Four metro area school districts — Millard, Bellevue, Westside and Papillion La Vista — say they have no plans to bring back remote learning next school year.
That’s a promising sign of a possible return to normalcy next fall, though there are too many unknowns to say with certainty what school will look like when kids come back in August.
Spokespersons for the Omaha Public Schools and several other metro area districts indicated they have not decided on the fate of their remote programs.
A few said it could be summer before those decisions are made.
Remote learning programs have proved crucial to keeping ill and quarantining kids, and those worried about the health risk of returning to school, engaged and learning during the pandemic.
But for many students they proved a poor substitute for in-person instruction. In some districts, teachers were required to simultaneously teach students present in the classroom as well as those logging in by computer, which divided teachers’ time and attention, required more lesson planning and left many teachers frazzled and frustrated.
Remote learning proved particularly troublesome for younger children, especially those without parental support at home. Earlier this year, The World-Herald found that high school and middle school students learning remotely during the first semester of the year had substantially higher course failure rates than in previous years.
The districts ending remote learning say they’ll still make accommodations for students with medical needs.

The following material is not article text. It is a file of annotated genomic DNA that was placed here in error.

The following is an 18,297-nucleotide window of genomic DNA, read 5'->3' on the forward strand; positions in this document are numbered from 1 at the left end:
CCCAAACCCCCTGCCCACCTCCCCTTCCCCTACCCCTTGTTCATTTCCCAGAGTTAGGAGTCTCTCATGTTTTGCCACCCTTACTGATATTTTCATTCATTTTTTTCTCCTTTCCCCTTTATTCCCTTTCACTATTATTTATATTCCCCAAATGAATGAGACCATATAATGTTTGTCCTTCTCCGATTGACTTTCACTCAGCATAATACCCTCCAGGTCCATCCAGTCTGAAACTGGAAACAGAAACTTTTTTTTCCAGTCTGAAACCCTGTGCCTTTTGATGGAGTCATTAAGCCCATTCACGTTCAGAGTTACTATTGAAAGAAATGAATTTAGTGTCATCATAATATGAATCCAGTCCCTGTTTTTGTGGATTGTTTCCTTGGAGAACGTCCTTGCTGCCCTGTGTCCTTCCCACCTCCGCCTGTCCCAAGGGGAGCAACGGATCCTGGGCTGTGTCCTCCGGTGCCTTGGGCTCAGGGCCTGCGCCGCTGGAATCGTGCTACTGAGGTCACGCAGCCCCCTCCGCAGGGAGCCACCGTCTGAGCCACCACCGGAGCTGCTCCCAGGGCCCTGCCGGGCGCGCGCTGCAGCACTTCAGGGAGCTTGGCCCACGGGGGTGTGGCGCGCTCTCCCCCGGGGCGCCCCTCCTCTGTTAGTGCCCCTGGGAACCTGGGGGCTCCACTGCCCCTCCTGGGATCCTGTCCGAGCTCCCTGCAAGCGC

Prior to the pandemic, districts already provided instruction to students confined to home and missing school because of serious injury or illness.
The Millard school board members last week affirmed that students who require home learning as a part of an individual education plan or 504 accommodations will still be able to receive homebound instruction next year. But it won’t be the synchronous variety, where they log into class remotely to learn alongside their classmates, board President Linda Poole said.
“If they have a doctor’s note, and it’s written in their 504 or written in their IEP that they can’t come to school because of a medical condition, they’re not going to be zooming in with their class,” she said. “That part is going away. They will have homebound instruction.”
Homebound instruction is asynchronous, meaning essentially students work at their own pace.
Bellevue and Papillion La Vista plan to serve students with medical needs through their homebound programs, spokespersons said.
Bellevue spokeswoman Amanda Oliver said the district’s goal for next year is to have all students learning in person.
“We know that the most powerful support for academics and social development happens when our students are in person at school with their classmates, teachers and staff,” she said.
Most districts offered a remote option to start the year. By midyear, many districts were encouraging struggling remote learners to return to in-person schooling.
The Millard Public Schools started the school year with 4,197 students, or 18% of its 23,659 students, learning remotely. As of April 1, the number of remote learners had dropped to 1,853, or 8%, the district said.
Poole said district officials are still encouraging remote learners to return in person this year, even if it’s just for the last few weeks of school.
By August, some remote learners will have been out of school buildings for nearly a year and a half.
Students need to get “back in the groove” before school lets out for the summer, she said.
“If they’re out for 18 months, and they come back, it’s going to be hard for them,” Poole said. “So even if we can get them back for a little bit of time, before the school year ends, I think it’s going to make it easier on them to come back in the fall.”
The Lincoln Public Schools, meantime, announced earlier this year that it will offer a remote learning program next school year — 792 students are signed up for it, according to spokeswoman Mindy Burbach.
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